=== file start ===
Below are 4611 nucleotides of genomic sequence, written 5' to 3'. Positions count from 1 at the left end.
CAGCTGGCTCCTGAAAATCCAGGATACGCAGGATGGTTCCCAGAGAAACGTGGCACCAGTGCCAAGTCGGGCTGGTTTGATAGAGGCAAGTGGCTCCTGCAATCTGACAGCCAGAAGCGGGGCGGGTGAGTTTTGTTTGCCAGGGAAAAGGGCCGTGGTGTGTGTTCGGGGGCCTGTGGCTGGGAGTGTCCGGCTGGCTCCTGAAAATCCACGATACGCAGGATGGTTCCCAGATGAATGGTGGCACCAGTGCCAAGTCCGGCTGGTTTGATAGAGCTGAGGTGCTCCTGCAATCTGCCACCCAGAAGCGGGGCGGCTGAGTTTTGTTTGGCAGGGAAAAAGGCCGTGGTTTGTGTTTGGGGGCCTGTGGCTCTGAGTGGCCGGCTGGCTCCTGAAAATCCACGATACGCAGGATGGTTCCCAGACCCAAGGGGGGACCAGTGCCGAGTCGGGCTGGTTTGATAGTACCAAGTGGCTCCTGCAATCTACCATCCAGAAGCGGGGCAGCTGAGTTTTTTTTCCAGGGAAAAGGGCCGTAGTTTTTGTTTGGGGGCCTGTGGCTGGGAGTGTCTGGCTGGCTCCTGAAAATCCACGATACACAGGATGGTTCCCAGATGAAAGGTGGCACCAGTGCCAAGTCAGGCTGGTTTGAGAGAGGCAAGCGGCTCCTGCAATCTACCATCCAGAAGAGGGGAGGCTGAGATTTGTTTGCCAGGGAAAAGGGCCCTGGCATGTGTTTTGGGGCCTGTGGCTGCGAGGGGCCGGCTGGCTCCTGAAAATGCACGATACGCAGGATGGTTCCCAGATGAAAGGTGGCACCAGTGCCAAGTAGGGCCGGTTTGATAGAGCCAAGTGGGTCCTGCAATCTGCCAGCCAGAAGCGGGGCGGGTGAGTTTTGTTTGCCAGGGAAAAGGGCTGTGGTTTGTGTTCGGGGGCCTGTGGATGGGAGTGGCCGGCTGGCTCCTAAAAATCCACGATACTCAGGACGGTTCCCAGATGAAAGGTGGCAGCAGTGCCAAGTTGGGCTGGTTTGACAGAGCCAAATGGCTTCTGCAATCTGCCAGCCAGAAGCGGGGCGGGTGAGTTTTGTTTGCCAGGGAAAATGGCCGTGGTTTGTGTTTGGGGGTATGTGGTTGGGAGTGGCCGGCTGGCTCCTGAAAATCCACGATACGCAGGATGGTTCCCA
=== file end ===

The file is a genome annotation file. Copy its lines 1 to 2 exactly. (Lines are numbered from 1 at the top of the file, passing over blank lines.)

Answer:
Below are 4611 nucleotides of genomic sequence, written 5' to 3'. Positions count from 1 at the left end.
CAGCTGGCTCCTGAAAATCCAGGATACGCAGGATGGTTCCCAGAGAAACGTGGCACCAGTGCCAAGTCGGGCTGGTTTGATAGAGGCAAGTGGCTCCTGCAATCTGACAGCCAGAAGCGGGGCGGGTGAGTTTTGTTTGCCAGGGAAAAGGGCCGTGGTGTGTGTTCGGGGGCCTGTGGCTGGGAGTGTCCGGCTGGCTCCTGAAAATCCACGATACGCAGGATGGTTCCCAGATGAATGGTGGCACCAGTGCCAAGTCCGGCTGGTTTGATAGAGCTGAGGTGCTCCTGCAATCTGCCACCCAGAAGCGGGGCGGCTGAGTTTTGTTTGGCAGGGAAAAAGGCCGTGGTTTGTGTTTGGGGGCCTGTGGCTCTGAGTGGCCGGCTGGCTCCTGAAAATCCACGATACGCAGGATGGTTCCCAGACCCAAGGGGGGACCAGTGCCGAGTCGGGCTGGTTTGATAGTACCAAGTGGCTCCTGCAATCTACCATCCAGAAGCGGGGCAGCTGAGTTTTTTTTCCAGGGAAAAGGGCCGTAGTTTTTGTTTGGGGGCCTGTGGCTGGGAGTGTCTGGCTGGCTCCTGAAAATCCACGATACACAGGATGGTTCCCAGATGAAAGGTGGCACCAGTGCCAAGTCAGGCTGGTTTGAGAGAGGCAAGCGGCTCCTGCAATCTACCATCCAGAAGAGGGGAGGCTGAGATTTGTTTGCCAGGGAAAAGGGCCCTGGCATGTGTTTTGGGGCCTGTGGCTGCGAGGGGCCGGCTGGCTCCTGAAAATGCACGATACGCAGGATGGTTCCCAGATGAAAGGTGGCACCAGTGCCAAGTAGGGCCGGTTTGATAGAGCCAAGTGGGTCCTGCAATCTGCCAGCCAGAAGCGGGGCGGGTGAGTTTTGTTTGCCAGGGAAAAGGGCTGTGGTTTGTGTTCGGGGGCCTGTGGATGGGAGTGGCCGGCTGGCTCCTAAAAATCCACGATACTCAGGACGGTTCCCAGATGAAAGGTGGCAGCAGTGCCAAGTTGGGCTGGTTTGACAGAGCCAAATGGCTTCTGCAATCTGCCAGCCAGAAGCGGGGCGGGTGAGTTTTGTTTGCCAGGGAAAATGGCCGTGGTTTGTGTTTGGGGGTATGTGGTTGGGAGTGGCCGGCTGGCTCCTGAAAATCCACGATACGCAGGATGGTTCCCA